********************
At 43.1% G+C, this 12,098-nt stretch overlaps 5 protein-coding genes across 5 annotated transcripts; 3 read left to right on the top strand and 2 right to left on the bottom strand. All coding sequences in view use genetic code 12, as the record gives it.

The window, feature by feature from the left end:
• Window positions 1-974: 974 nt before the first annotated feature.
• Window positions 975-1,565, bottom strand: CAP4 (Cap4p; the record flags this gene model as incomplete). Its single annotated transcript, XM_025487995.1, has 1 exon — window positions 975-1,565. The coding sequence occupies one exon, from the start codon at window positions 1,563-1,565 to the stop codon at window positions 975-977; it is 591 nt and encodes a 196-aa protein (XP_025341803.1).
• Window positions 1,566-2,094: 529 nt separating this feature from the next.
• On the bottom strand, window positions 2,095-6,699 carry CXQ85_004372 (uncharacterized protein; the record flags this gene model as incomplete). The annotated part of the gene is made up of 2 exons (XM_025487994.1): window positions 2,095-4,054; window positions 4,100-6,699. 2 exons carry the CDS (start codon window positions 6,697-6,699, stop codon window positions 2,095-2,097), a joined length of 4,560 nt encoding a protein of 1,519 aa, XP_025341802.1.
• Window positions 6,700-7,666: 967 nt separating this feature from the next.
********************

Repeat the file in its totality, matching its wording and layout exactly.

At 43.1% G+C, this 12,098-nt stretch overlaps 5 protein-coding genes across 5 annotated transcripts; 3 read left to right on the top strand and 2 right to left on the bottom strand. All coding sequences in view use genetic code 12, as the record gives it.

The window, feature by feature from the left end:
• Window positions 1-974: 974 nt before the first annotated feature.
• Window positions 975-1,565, bottom strand: CAP4 (Cap4p; the record flags this gene model as incomplete). Its single annotated transcript, XM_025487995.1, has 1 exon — window positions 975-1,565. The coding sequence occupies one exon, from the start codon at window positions 1,563-1,565 to the stop codon at window positions 975-977; it is 591 nt and encodes a 196-aa protein (XP_025341803.1).
• Window positions 1,566-2,094: 529 nt separating this feature from the next.
• On the bottom strand, window positions 2,095-6,699 carry CXQ85_004372 (uncharacterized protein; the record flags this gene model as incomplete). The annotated part of the gene is made up of 2 exons (XM_025487994.1): window positions 2,095-4,054; window positions 4,100-6,699. 2 exons carry the CDS (start codon window positions 6,697-6,699, stop codon window positions 2,095-2,097), a joined length of 4,560 nt encoding a protein of 1,519 aa, XP_025341802.1.
• Window positions 6,700-7,666: 967 nt separating this feature from the next.